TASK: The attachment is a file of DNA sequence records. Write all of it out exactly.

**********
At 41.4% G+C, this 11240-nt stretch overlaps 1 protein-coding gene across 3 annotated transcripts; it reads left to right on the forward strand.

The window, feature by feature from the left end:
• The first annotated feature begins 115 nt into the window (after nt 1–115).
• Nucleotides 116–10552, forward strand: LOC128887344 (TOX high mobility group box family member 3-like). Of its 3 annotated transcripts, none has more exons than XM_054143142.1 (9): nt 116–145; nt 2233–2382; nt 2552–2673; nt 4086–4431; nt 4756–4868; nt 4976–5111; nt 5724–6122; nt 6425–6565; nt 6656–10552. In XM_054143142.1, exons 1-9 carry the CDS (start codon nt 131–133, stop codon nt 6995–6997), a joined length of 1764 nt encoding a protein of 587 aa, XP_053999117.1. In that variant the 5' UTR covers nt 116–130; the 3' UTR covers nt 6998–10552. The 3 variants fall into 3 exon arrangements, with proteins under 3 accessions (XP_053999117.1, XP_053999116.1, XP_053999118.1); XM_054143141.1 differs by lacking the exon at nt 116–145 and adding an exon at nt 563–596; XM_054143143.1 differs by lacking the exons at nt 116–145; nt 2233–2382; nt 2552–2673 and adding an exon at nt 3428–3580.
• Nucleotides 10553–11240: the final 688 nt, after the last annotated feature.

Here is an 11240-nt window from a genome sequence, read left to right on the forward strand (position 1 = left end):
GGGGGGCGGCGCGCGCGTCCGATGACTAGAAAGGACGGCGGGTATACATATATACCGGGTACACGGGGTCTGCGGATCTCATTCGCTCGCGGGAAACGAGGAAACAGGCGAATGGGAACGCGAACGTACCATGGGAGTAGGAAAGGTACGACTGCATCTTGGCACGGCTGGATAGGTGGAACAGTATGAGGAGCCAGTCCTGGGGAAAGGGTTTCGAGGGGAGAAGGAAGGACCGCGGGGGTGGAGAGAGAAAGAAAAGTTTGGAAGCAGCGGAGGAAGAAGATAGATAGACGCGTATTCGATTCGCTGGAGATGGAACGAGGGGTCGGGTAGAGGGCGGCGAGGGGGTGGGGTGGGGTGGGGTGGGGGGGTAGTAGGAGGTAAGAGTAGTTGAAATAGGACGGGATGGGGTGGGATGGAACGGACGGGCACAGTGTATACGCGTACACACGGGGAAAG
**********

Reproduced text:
At 41.4% G+C, this 11240-nt stretch overlaps 1 protein-coding gene across 3 annotated transcripts; it reads left to right on the forward strand.

The window, feature by feature from the left end:
• The first annotated feature begins 115 nt into the window (after nt 1–115).
• Nucleotides 116–10552, forward strand: LOC128887344 (TOX high mobility group box family member 3-like). Of its 3 annotated transcripts, none has more exons than XM_054143142.1 (9): nt 116–145; nt 2233–2382; nt 2552–2673; nt 4086–4431; nt 4756–4868; nt 4976–5111; nt 5724–6122; nt 6425–6565; nt 6656–10552. In XM_054143142.1, exons 1-9 carry the CDS (start codon nt 131–133, stop codon nt 6995–6997), a joined length of 1764 nt encoding a protein of 587 aa, XP_053999117.1. In that variant the 5' UTR covers nt 116–130; the 3' UTR covers nt 6998–10552. The 3 variants fall into 3 exon arrangements, with proteins under 3 accessions (XP_053999117.1, XP_053999116.1, XP_053999118.1); XM_054143141.1 differs by lacking the exon at nt 116–145 and adding an exon at nt 563–596; XM_054143143.1 differs by lacking the exons at nt 116–145; nt 2233–2382; nt 2552–2673 and adding an exon at nt 3428–3580.
• Nucleotides 10553–11240: the final 688 nt, after the last annotated feature.

Here is an 11240-nt window from a genome sequence, read left to right on the forward strand (position 1 = left end):
GGGGGGCGGCGCGCGCGTCCGATGACTAGAAAGGACGGCGGGTATACATATATACCGGGTACACGGGGTCTGCGGATCTCATTCGCTCGCGGGAAACGAGGAAACAGGCGAATGGGAACGCGAACGTACCATGGGAGTAGGAAAGGTACGACTGCATCTTGGCACGGCTGGATAGGTGGAACAGTATGAGGAGCCAGTCCTGGGGAAAGGGTTTCGAGGGGAGAAGGAAGGACCGCGGGGGTGGAGAGAGAAAGAAAAGTTTGGAAGCAGCGGAGGAAGAAGATAGATAGACGCGTATTCGATTCGCTGGAGATGGAACGAGGGGTCGGGTAGAGGGCGGCGAGGGGGTGGGGTGGGGTGGGGTGGGGGGGTAGTAGGAGGTAAGAGTAGTTGAAATAGGACGGGATGGGGTGGGATGGAACGGACGGGCACAGTGTATACGCGTACACACGGGGAAAG